Tokyo Narita International Airport (NRT)
History, Facts and Overview
The planned construction of Narita Airport in the 1960s was always going to be controversial, since is was designed to relieve overcrowding at Tokyo's busy Haneda Airport nearby. Farmland was finally obtained with great difficulty and by 1972, the first passenger terminal was at last finished, although it was another six years until the first runway opened at Narita Airport, with the delay partly caused by vandalism.
In 1972, Tokyo Narita International Airport (NRT) was officially inaugurated, although riot police were in attendance and objections and feelings still ran high with locals. International traffic was successfully moved from Haneda and passenger levels were favourable. By 1991, a new underground train station was built nearby and 2004 saw the privatisation of the 'New Tokyo International Airport'.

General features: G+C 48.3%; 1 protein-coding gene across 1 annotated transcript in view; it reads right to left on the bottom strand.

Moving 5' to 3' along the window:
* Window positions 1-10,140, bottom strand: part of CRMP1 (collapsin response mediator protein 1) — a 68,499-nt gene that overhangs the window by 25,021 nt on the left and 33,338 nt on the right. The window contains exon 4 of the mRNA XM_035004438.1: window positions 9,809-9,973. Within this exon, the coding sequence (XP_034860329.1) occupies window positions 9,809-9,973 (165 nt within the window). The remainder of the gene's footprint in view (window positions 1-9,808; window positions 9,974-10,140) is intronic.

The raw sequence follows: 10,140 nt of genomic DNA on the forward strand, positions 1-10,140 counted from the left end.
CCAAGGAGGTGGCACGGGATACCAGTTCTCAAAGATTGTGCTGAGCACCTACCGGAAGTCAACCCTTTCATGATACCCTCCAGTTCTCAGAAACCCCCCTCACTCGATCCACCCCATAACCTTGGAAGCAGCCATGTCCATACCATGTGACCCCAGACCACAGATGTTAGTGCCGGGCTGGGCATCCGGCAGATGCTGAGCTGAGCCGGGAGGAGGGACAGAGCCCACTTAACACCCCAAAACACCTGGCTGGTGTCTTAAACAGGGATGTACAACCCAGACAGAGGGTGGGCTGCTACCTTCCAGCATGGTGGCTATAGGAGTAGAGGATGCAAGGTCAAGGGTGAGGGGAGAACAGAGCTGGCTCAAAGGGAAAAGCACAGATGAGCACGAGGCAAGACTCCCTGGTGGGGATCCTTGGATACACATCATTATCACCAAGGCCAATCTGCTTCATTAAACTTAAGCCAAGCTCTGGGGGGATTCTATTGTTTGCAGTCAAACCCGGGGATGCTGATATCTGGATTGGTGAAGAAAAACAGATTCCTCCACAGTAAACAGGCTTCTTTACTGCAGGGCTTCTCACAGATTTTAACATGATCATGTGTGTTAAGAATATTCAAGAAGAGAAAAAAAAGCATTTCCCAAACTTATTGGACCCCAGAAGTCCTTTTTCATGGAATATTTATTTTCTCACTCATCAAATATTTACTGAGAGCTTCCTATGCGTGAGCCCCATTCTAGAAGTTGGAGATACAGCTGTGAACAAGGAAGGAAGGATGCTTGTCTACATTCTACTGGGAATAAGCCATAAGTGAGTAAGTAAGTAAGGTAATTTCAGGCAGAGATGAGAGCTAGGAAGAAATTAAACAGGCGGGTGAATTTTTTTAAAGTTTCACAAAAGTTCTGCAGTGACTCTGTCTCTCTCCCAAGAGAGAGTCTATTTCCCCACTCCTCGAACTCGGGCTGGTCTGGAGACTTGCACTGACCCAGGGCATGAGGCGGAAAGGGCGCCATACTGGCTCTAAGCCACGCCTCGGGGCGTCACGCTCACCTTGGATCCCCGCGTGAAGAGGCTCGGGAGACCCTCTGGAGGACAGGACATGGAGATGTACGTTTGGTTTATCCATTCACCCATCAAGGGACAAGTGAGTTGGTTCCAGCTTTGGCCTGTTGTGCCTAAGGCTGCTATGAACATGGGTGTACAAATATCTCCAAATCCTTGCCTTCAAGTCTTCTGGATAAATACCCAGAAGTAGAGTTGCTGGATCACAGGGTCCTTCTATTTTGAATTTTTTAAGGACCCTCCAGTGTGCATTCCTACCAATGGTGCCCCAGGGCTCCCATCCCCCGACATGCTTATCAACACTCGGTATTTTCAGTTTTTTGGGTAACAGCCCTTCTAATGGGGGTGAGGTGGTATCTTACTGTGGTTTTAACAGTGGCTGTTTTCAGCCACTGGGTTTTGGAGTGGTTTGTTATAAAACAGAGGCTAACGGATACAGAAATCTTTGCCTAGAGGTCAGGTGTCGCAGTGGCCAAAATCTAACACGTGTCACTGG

The choice of facilities currently on offer at Tokyo Narita Airport is quite overwhelming. Highlights include beauty salons, a dentist, Internet booths, day rooms and a soft-play centre for young children. Also available for airport travellers is an international KDDI call desk, Vodaphone mobile phone rental, ANA Skyporter luggage delivery, and travel insurance by companies such as AIU, Sompo Japan and Tokyo Marine. Various cashpoints are located around Tokyo Narita, being operated by regional banks, such as Chiba, Citi Bank, Keiyo, Sumitomo Mistsui and Tokyo-Mitsubishi UFJ.
Those looking for restaurants will find tasty cuisine from China and Japan. There are also many Western-style dishes and snacks, particularly in homely Avion Restaurant on the fourth floor of Terminal 1, and at the Blue Sky Cafeteria on the third floor of Terminal 2. Shops at Tokyo Narita Airport feature convenience stores such as Fukutomi, Lawson and Sky Mini, together with a range of gift stores and duty-free outlets, These include the Aviation Museum Shop, the Chiba Trade Centre, Fa-So-La Market, Japan Duty Free, Makiba, the Oriental Bazaar and Tokyo Shokuhin Kan.